Returning from the Second World War, my grandfather found a job in a pulp and paper mill near his childhood home in southern Arkansas. He worked at the mill well into my adolescent years, but I never visited the place. He was not, then, much of a talker. His silence was one of desperation, not of temperament; he was broken, perhaps, by the war—silent by nerves. His weakness, his life in a demeaning marriage to a disparaging, bitter woman shaped my father. This shell-shocked inheritance presses (even now) like a bruise into the mental circuitry of four generations.
My siblings and I were never alone with what was left of the man. In fact, though he was rumored to be a war hero, though he kept a job for many decades and was a blue-collar supervisor of some sort, he held little or no authority in the family. We, his grandchildren, did not treat him as a peer, but he was neither paternal nor fraternal; like us, however, he was (in “his” house) a dependent.
The paper mill I never visited, the paper mill my grandfather couldn’t (wouldn’t?) describe is gone now. It resides, if at all, as it has all my life, in the imagination—a great dark room of vaguely lumbering machinery, vats of pulp, and vast cylinders pressing pine into white, meter width and heavy rolls. Presumably, these rolls were unwound from the thick cardboard tubes at their centers. I envision (again) the paper steamed, pressed and cut to standard, market size. At some point the machinery, or the factory line, lost efficiency and the diminished rolls were removed from the rotors. What was left on the cardboard tubes was a few inches of bleached, butcher-weight paper. I do not know what became of most of these, but we always had one in our house. A couple of times every year my father’s parents would pull a large car into the gravel driveway of our Kentucky farm. The whole family would gather to unload a trunk load of canned goods, raw peanuts, used clothing, and a big roll of paper—meter after meter for pencil and crayon. Everything carried the reek of southern Arkansas—pine needles and heat, the dust of a raked yard, a little house on concrete blocks, a leaky gas stove, and (most of all) the pulp mill’s sulfur and cellulose.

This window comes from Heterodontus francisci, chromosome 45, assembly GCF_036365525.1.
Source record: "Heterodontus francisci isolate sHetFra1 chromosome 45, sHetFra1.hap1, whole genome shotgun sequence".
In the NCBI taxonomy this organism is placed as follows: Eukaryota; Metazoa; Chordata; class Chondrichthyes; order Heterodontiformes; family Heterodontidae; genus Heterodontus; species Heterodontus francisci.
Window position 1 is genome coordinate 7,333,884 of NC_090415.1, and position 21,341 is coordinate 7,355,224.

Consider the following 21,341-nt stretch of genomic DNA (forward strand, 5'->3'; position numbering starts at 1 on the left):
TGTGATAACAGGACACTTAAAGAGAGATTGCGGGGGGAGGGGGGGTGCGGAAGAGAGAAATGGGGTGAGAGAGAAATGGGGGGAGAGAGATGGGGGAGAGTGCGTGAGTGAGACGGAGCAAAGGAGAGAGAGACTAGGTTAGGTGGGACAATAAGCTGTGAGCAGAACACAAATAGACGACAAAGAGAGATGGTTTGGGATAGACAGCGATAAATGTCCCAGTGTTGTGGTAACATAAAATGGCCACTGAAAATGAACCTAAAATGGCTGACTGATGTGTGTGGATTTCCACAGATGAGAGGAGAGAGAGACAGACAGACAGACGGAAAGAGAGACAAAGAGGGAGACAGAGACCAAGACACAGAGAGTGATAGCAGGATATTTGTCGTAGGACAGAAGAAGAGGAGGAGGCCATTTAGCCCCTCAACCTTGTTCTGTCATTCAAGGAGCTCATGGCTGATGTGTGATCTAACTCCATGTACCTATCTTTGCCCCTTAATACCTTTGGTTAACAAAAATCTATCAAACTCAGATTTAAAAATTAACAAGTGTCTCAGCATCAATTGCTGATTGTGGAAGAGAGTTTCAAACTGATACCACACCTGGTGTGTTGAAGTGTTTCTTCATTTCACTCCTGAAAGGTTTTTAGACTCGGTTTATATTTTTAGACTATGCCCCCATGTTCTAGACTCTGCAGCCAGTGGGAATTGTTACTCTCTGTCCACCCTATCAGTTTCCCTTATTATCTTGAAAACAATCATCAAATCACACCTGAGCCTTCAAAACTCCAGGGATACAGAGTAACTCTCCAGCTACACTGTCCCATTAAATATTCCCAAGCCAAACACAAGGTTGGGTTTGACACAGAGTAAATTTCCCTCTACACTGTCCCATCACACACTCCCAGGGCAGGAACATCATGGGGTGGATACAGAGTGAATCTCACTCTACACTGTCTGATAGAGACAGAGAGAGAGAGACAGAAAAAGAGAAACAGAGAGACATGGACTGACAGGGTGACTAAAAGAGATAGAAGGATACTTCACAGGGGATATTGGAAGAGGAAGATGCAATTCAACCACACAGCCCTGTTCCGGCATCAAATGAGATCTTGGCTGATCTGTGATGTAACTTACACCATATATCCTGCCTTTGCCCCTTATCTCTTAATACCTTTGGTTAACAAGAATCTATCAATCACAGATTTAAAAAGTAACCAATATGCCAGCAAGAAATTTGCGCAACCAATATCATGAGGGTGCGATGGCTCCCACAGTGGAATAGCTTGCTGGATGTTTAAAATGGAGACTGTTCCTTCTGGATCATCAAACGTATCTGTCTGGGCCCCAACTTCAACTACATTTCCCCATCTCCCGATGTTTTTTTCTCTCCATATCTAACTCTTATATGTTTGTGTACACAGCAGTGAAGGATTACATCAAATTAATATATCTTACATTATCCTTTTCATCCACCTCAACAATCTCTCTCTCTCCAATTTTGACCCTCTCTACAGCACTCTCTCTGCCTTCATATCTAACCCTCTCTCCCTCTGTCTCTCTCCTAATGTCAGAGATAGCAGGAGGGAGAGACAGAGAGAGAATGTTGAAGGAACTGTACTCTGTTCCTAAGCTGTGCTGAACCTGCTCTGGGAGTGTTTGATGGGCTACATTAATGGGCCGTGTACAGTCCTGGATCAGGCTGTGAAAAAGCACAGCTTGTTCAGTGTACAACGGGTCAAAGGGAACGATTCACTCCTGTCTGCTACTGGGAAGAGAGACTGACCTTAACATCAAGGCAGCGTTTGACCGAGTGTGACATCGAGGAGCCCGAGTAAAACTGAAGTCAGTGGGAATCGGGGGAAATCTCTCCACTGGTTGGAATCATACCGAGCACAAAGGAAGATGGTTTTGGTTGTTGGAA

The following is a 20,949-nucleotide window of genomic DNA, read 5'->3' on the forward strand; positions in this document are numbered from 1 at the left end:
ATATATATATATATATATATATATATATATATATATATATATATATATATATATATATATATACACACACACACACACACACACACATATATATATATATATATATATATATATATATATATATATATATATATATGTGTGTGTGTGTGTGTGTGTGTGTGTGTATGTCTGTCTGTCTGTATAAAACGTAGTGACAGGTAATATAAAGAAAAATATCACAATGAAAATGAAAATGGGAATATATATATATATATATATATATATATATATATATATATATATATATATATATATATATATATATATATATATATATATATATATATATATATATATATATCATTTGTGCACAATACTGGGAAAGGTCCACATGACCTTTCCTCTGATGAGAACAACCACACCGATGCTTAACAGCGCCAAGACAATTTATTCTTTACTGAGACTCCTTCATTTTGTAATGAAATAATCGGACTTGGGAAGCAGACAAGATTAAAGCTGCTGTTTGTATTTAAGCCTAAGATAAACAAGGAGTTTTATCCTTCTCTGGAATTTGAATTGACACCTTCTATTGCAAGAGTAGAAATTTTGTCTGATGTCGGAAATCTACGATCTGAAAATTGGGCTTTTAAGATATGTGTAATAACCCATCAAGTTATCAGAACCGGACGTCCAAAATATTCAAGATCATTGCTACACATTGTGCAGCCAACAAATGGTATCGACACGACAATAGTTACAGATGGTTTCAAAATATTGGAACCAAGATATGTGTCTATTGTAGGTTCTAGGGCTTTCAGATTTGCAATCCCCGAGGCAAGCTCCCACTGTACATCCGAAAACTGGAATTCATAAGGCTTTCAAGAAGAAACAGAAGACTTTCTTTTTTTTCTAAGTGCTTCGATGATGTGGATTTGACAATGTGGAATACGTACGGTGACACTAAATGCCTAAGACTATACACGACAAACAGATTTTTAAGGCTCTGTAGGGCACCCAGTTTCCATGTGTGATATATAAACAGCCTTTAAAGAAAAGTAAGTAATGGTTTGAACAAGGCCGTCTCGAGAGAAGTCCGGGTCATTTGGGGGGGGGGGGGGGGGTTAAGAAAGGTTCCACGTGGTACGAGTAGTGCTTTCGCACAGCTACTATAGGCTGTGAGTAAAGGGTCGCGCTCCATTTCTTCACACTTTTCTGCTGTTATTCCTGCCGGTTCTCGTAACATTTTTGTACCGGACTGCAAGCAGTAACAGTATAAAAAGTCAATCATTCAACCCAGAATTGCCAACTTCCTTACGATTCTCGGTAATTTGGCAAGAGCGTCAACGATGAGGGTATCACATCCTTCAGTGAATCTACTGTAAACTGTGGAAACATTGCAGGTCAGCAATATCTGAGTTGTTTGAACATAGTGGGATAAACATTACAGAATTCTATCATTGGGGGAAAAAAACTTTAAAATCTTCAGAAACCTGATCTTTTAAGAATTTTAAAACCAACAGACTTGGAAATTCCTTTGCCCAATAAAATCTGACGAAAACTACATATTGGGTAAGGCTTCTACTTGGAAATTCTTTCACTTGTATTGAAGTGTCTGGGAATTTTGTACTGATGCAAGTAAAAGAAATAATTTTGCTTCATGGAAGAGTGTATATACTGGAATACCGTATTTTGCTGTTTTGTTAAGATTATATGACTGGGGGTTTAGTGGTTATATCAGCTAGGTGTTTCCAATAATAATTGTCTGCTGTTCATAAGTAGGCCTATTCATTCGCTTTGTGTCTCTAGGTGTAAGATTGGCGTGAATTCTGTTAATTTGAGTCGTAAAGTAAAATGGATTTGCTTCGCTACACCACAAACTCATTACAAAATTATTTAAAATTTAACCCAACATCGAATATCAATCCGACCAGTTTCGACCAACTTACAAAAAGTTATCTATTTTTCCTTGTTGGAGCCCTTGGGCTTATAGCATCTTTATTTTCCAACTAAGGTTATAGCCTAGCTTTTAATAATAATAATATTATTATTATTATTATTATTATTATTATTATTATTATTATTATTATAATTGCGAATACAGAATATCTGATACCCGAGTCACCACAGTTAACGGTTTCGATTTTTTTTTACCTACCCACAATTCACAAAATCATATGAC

I imagine the man working, nameless, faceless, silent in the great pressure house. These paper rolls once served as a bridge, artifacts of a place and time just beyond reach. Material comfort of a life lived possibly whole.